The Solana validator community has created several new initiatives to improve the health of the network, including organizing Block 0 (a conference for validators), community led validator calls, and new governance practices.
Over the coming months, the Foundation will be adding support to the community’s efforts with its own initiatives designed to improve validator network health, including changes to the Solana Foundation Delegation program that will help validators become more self-reliant and sustainable and reinforce the network’s community orientation.
The Foundation welcomes feedback and questions on the Validator Health Report.
Special thanks to:
- Joseph Burgess, for his countless hours on this report.
- The team at Chainflow, who always offers incredibly valuable feedback.
- Elias and the team Rated, for their excellent data and willingness to walk through Ethereum Nakamoto Coefficient calculations; and, @larry0x on Threads, whose excellent thread explains the various ways one might calculate Ethereum’s Nakamoto Coefficient.
Footnotes and Appendices
- Source: Nakaflow (as of 9-6-2023)
- Source: Solana command line (as of 9-13-2023)
- Source: Avalanche (as of 9-5-2023)
- Source: Cosmos (as of 9-5-2023)
- Source: Ethernodes (as of 9-5-2023), filtered for unsynced nodes
- Source: The Nakamoto Coefficient of Ethereum is manually calculated using data on stake distribution from Rated as of 9-19-23. We made several assumptions: 1) Lido nodes should be treated as separate operators, 2) The Nakamoto Coefficient of Ethereum is reached when 50% of all stake is compromised, which could result in a real-time halt to the Ethereum network (as opposed to 33% on most Proof of Stake networks).
- Source: NEAR (as of 9-5-2023)
- Source: Polygon (as of 9-5-2023)
- Source: Jito Labs (as of 9-11-2023)
- Source: Nakaflow (as of 9-6-2023 and 3-7-2023)
Blockchains with more validators tend to be more resilient. When a user executes on a contract on a blockchain, they need to be confident that their transmission will be recorded. Ideally, each transmission on a blockchain is recorded on every validator on that chain, which is why a higher number of validators is important: The more times that a message is recorded, the more confident a user can be that their message is accurately recorded and won’t be tampered with.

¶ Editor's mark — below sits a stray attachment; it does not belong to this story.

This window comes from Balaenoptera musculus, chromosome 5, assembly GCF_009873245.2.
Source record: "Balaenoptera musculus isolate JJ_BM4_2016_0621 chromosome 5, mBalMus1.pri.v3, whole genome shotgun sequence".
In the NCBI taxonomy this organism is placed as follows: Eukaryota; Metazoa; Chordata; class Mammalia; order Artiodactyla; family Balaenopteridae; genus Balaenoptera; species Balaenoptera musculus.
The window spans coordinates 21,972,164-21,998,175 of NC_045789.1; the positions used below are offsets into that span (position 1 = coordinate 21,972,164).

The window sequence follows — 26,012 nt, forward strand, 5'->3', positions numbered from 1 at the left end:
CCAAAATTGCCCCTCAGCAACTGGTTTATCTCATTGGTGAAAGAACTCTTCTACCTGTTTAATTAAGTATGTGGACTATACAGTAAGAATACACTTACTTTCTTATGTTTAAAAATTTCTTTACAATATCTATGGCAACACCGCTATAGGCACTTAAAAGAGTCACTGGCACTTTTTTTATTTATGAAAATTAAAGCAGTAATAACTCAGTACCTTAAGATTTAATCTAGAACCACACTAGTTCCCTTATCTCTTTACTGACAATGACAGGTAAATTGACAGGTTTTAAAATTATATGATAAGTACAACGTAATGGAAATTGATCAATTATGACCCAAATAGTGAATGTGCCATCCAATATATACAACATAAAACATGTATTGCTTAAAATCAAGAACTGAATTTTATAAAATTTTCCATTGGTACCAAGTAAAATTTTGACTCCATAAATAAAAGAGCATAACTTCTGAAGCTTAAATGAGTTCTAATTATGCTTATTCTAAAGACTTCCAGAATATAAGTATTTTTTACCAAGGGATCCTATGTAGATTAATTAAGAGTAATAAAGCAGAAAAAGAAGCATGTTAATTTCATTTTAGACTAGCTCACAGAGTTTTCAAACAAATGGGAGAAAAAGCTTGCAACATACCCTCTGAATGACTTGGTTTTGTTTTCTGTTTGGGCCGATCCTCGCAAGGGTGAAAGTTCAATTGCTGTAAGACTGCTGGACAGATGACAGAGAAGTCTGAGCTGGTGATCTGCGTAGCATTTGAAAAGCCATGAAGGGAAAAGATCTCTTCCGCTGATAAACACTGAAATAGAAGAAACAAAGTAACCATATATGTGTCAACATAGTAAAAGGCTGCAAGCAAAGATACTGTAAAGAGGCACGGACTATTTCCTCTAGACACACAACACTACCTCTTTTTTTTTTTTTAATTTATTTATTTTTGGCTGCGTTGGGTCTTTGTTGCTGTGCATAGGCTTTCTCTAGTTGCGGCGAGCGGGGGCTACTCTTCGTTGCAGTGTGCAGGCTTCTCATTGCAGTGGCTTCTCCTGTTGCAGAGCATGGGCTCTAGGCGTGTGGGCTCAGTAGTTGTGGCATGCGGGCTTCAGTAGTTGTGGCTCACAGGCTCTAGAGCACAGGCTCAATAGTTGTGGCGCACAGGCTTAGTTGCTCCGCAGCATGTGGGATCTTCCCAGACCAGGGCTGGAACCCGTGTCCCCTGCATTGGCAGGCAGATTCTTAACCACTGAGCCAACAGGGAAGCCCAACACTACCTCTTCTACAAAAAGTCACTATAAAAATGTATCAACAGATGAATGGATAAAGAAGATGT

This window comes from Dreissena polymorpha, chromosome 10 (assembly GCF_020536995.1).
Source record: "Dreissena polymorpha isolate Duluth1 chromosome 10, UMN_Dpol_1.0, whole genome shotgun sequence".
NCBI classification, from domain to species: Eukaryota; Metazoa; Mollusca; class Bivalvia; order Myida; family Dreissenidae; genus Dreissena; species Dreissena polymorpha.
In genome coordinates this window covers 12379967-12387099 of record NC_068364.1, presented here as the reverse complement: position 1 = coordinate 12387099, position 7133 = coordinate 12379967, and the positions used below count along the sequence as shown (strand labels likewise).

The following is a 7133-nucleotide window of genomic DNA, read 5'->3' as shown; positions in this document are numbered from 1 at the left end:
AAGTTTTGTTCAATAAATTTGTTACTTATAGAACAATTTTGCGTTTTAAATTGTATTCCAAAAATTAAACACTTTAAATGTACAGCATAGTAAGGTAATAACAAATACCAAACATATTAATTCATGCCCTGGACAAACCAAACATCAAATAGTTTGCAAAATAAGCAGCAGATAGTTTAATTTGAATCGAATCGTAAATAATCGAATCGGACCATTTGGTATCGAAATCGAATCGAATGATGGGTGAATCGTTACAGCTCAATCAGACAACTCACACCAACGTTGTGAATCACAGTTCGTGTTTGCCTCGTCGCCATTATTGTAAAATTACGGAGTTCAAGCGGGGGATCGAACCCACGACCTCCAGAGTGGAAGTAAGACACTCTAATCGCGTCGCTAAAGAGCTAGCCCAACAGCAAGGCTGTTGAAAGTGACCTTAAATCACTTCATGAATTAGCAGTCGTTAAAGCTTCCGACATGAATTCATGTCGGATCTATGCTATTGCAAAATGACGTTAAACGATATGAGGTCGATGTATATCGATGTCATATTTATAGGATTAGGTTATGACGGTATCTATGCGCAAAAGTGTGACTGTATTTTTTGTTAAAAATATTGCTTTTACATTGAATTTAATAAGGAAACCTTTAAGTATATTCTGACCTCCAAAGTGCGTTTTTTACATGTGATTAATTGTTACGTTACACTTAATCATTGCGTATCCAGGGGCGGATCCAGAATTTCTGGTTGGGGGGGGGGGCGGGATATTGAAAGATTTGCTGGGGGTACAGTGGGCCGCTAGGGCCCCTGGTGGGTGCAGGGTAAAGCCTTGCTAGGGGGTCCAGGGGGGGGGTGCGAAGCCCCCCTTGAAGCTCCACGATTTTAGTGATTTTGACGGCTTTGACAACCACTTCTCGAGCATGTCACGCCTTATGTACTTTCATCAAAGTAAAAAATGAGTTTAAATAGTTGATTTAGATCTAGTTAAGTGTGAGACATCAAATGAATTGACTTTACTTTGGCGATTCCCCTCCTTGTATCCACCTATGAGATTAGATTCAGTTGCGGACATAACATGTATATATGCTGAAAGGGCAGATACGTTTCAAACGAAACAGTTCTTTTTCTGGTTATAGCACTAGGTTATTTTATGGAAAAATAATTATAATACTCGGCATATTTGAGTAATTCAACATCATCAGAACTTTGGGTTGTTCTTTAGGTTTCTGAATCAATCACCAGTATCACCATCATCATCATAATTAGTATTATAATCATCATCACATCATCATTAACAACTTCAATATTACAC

There are two types of validators on the Solana network:
Consensus nodes: Consensus nodes are central to the functioning of the network by providing two essential functions: (1) creating and proposing new blocks to the rest of the network and (2) voting on the validity of new blocks proposed by other nodes on the network.
Each block contains many messages that are submitted by various users and applications on the network. Every consensus node independently verifies all new messages in a proposed block before voting on its validity. The more nodes that participate in this consensus process, the more confidence a user or third party has that a change to the network or a transaction was verified by a large population.
RPC nodes: Remote Procedure Call (RPC) nodes are an application’s gateway to the Solana infrastructure. RPC node operators can offer API, indexing, or other services to provide a convenient interface for users and applications to the core Solana network. These are often commissioned or run by individual applications and are dedicated to that program’s particular task, rather than maintaining consensus on the blockchain. RPC nodes, like consensus nodes, all independently verify all new blocks and changes to the network. They do not vote.